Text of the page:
Here are three important things to consider when you’re learning how to touch-type:

1. The letters and words you practise with are important. 

That’s because the words you practise with should familiarise you with the most common letter combinations in English. In this way, movement patterns will feel more comfortable, and reaching for certain keys will feel less awkward, when you begin typing words.

2. How often and how long you practise are important.

If you aren’t practising frequently enough, it will be harder to commit the movements to memory and turn them into procedural knowledge. If you try attempting a very long touch-typing session, you may feel tired and frustrated by the end, and this can lead you to make more mistakes and feel demotivated. Try frequent, shorter sessions to make regular progress.

3. How you sit at the computer, the position of your keyboard, and the angle of your wrists, are all important. 

Try to bend your arms at a 90-degree angle so your wrists are straight, this will prevent wrist injury and pain. Think of the position as the same as one you might adopt if you were playing the piano. In some cases, for example if you have very small or very big hands or are only able to type using one hand, you may want to explore different keyboard options. It’s important that your chair and desk are at the right height. This is so your wrists are hovering over the keyboard and you’re not dropping your hands and putting pressure on the nerves on the underside of your wrists.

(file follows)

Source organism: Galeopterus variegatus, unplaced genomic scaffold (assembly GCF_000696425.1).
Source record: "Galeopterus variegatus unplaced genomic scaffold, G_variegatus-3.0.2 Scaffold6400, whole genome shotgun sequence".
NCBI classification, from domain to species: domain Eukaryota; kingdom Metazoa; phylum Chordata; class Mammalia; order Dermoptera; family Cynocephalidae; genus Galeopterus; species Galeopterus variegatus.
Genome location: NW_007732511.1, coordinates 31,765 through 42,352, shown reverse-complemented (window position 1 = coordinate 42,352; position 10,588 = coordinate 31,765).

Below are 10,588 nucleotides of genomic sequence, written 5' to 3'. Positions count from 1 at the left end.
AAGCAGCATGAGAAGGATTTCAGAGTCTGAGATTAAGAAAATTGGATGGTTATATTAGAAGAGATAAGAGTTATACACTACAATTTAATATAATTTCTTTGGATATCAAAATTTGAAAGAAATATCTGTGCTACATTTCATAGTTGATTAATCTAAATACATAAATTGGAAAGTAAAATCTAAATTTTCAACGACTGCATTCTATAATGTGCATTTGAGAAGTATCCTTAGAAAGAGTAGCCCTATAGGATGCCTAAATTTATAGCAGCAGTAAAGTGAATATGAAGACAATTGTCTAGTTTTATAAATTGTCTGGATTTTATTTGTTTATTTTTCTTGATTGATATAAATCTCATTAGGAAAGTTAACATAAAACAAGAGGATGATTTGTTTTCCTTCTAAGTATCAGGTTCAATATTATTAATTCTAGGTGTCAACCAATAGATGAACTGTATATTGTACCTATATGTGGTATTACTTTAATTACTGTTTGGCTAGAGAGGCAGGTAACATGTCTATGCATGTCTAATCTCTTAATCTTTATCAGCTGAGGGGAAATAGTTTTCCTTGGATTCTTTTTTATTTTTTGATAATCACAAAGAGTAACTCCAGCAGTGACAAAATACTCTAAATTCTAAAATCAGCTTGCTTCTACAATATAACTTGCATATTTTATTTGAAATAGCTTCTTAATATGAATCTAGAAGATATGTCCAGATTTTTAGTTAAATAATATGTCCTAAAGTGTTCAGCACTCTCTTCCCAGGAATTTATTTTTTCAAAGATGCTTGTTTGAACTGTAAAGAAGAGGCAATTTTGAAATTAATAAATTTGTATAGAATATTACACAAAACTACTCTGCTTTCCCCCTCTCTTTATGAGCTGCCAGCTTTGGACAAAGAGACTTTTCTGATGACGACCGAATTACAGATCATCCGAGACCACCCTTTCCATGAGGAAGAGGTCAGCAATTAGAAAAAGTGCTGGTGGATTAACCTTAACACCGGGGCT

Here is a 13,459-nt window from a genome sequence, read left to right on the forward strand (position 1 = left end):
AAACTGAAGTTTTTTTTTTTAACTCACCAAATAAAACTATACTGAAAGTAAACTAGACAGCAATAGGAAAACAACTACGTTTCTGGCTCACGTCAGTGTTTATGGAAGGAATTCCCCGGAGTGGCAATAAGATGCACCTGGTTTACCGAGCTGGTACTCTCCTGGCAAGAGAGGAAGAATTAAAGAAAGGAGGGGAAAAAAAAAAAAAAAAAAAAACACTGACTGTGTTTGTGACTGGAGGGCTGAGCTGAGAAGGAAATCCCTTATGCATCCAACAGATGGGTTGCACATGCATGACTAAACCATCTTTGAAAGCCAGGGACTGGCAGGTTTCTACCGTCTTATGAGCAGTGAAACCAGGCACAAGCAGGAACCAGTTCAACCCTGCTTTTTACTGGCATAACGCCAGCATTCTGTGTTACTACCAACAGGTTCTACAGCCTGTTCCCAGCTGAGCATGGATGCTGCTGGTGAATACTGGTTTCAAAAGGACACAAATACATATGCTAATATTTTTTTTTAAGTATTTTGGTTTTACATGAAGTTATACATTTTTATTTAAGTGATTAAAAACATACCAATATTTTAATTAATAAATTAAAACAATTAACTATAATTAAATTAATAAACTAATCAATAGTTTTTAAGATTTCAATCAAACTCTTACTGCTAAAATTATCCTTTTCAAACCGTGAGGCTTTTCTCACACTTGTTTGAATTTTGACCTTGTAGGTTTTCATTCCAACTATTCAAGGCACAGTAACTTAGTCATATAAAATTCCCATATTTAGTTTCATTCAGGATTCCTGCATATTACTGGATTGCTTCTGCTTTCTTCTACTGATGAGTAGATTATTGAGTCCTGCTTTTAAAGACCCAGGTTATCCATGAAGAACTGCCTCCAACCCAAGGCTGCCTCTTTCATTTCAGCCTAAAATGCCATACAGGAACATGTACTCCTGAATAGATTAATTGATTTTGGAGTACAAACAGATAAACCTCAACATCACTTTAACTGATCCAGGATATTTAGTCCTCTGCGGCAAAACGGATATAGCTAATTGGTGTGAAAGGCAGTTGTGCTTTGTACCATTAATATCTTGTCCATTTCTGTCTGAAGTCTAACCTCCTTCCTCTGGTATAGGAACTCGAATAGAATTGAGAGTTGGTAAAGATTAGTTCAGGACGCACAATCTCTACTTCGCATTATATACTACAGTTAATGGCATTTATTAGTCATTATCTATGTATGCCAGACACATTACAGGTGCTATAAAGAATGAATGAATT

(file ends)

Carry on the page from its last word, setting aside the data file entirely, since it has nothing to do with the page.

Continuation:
4. Utilise video to help you self-learn.

How good your touch-typing technique is can be hard to judge when you’re learning on your own. One idea, to help with this, is to video your hands while you’re typing. Play back the recording and then compare your performance to that of a proficient touch-typist. You should be able to find examples online. Recording yourself can also be useful if you find you’re struggling with a particular key or key combination. You can make a video documenting the issue and then post it on a typing forum or ask an expert/tutor for targeted advice.

Improve speed and efficiency at the computer

How touch-typing can improve other skills

Remember that learning to touch-type can improve your speed and efficiency at the computer. Typing skills can also help you grow your confidence at school and/or in the workplace. Depending on how you learn, typing might improve your spelling skills and writing fluency too.

One more thing to keep in mind is that it’s important not to become disheartened when you first start learning to touch-type. It may initially take you longer to write on the computer while you learn the correct fingers for each of the keys without looking. However, in the long run, you will become much quicker than if you stick with two-finger typing. This means the new movement patterns will be slower to execute at first. Keep pushing ahead and practising and you will be pleased with the end result.